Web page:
Amaryllis (Amaryllis belladonna)
Every part of this gorgeous winter holiday flowering plant is toxic to humans and pets—mostly the bulb, but also the stems and leaves. It contains lycorine and other phenanthridine alkaloids, which can cause vomiting and diarrhea if ingested (by pets or humans), as well as blood pressure drops and respiratory depression in pets. Its juice can also cause some pretty serious rashes.
Sago Palm (Cycas revoluta)
Things get a little more serious for pets when it comes to sago palms and plants related to them. They contain three toxins, including, most significantly, cycasin, which can lead to liver failure in dogs, as well as seizures and tremors. How can you tell if your pet has ingested this dangerous plant? Signs will include vomiting, diarrhea, lethargy, abnormal fluid accumulation in the abdomen, abdominal pain, and black, tar-like stool. The seeds have the highest concentration of cycasin, but you shouldn’t let your pup eat any part of a palm—and if he does, he’s likely looking at some extensive treatments at the vet’s office, and a 30 percent mortality rate. Needless to say, this is one plant you don’t want to mess with. If all of this has you worried, you may want to opt for these artificial plants that no one will be able to tell are fake.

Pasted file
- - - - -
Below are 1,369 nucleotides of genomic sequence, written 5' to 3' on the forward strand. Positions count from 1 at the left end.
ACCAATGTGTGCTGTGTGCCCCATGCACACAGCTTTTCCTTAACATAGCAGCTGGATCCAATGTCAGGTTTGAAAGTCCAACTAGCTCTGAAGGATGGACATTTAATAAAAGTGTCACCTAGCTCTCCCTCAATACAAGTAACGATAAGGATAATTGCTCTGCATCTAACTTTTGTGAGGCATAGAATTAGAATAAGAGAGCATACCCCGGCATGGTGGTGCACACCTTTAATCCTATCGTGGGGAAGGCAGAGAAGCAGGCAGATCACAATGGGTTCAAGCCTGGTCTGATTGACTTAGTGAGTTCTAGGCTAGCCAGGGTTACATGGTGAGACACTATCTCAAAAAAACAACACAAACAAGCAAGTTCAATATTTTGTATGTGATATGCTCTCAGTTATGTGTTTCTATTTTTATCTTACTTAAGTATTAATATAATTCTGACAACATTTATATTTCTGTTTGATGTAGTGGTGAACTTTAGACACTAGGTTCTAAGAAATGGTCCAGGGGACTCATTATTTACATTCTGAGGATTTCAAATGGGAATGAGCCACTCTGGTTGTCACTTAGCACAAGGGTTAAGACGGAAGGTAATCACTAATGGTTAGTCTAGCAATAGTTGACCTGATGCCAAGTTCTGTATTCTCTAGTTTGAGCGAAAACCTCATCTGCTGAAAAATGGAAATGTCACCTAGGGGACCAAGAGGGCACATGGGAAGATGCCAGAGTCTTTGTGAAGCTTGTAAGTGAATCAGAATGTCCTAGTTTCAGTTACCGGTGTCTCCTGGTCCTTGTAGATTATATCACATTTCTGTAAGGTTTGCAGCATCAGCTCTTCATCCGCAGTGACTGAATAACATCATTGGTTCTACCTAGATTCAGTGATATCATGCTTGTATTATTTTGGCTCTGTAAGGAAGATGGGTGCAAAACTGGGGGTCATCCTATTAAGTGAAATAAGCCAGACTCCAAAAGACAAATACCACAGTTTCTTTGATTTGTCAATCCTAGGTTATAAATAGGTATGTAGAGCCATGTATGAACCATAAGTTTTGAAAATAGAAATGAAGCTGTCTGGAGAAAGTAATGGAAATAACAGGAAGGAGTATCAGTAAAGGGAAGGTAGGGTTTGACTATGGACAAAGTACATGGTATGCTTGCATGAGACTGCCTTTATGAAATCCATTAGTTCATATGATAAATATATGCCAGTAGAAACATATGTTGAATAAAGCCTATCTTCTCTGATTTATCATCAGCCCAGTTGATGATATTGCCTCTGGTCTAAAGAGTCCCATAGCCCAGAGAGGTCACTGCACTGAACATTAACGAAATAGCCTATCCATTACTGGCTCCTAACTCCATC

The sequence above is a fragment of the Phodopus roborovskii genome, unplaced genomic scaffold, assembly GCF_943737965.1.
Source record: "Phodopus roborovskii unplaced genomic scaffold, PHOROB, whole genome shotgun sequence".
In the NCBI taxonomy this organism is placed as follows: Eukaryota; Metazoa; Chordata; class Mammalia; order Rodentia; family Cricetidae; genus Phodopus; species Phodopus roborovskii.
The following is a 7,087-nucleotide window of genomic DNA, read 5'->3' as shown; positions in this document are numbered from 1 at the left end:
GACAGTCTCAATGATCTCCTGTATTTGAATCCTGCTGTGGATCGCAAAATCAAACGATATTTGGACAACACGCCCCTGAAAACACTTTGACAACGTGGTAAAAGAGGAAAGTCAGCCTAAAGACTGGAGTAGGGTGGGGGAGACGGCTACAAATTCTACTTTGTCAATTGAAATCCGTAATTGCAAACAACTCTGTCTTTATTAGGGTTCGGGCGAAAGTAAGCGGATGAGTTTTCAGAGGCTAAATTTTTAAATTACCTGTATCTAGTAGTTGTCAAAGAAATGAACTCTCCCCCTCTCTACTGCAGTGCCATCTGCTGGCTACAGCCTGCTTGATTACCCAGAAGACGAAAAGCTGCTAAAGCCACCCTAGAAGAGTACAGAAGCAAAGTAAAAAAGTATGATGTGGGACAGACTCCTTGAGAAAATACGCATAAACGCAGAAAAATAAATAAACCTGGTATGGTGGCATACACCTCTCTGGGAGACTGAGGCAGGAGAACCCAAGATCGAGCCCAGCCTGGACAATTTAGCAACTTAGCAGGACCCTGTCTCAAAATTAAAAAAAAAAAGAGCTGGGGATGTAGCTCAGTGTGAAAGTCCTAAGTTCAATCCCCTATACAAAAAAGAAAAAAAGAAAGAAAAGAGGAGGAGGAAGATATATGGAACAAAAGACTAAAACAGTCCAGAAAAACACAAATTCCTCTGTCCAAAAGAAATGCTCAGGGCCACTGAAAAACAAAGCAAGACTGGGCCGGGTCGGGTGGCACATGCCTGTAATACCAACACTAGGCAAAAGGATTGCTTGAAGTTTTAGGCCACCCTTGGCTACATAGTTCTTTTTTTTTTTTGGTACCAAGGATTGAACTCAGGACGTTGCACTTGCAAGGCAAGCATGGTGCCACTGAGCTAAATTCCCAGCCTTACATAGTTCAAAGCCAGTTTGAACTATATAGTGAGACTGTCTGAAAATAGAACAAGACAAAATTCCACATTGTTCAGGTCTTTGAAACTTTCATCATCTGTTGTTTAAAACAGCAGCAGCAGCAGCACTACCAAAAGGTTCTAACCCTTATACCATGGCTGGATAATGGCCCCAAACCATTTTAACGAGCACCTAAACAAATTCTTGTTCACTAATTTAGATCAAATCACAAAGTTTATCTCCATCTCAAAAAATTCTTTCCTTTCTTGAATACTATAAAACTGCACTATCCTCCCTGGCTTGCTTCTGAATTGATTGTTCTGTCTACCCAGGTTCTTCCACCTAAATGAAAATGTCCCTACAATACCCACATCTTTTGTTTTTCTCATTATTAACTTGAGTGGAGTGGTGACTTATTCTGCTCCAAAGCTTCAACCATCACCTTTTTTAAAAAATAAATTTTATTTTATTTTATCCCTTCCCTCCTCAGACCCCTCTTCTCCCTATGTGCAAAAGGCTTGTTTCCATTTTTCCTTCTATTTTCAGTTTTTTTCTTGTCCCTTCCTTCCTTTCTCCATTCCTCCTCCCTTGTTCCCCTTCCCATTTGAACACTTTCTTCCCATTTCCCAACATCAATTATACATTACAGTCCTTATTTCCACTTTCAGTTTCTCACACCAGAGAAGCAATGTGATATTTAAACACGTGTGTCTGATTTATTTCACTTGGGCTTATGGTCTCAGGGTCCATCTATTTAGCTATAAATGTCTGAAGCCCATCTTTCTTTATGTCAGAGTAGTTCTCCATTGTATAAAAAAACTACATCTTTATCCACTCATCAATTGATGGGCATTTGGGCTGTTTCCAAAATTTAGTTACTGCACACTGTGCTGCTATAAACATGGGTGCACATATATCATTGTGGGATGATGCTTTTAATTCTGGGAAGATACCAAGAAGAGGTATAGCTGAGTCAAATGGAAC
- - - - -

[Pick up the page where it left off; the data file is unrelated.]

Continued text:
It’s unlikely that you’re growing lilies as houseplants, but cat lovers beware: If you’ve brought in a bouquet filled with any members of this family—including Easter lilies, tiger lilies, or even day lilies of the Hemerocallis genus—it’s an acute danger to your fluffy feline friend. Scientists aren’t quite sure what makes lilies poisonous to cats. What they do know is that whatever it is, it can lead to renal failure, which, if not treated quickly, can lead to death. Even the nibble of one petal or a sip from the water the flowers sat in is enough to set things off. An initial period of vomiting and diarrhea may quickly subside, but the real trouble begins after 24 hours, which is why immediate care should be sought.
Another plant you’re unlikely to be growing at home but perhaps might be compelled to bring in at holiday time, this one is a serious danger not only to cats but also to dogs and humans. Mistletoe berries contain polysaccharides, alkaloids, and lectins, which can give your pets gastrointestinal distress when eaten in small quantities, and seizures or even death when consumed in larger amounts. It can also cause digestive issues in humans, as well as hallucinations and skin rashes if the berry juice gets on the skin. While we’re on the subject, poinsettias are another Christmas flower that’s also poisonous to pets.
Spider Plant (Chlorophytum comosum)
As Farmers’ Almanac rightly points out, “cats are wildly attracted to spider plants (all those wiggly legs!)” And although these plants are not considered to be much of a threat to felines, or anyone, they do contain chemical compounds that may or may not be related to opium and might give your cat pal an upset stomach. Keep those spider plants high enough off the ground that even your most acrobatic feline can’t reach them. These plants are practically invincible, so don’t worry too much about hanging them up.
Oleander (Nerium oleander)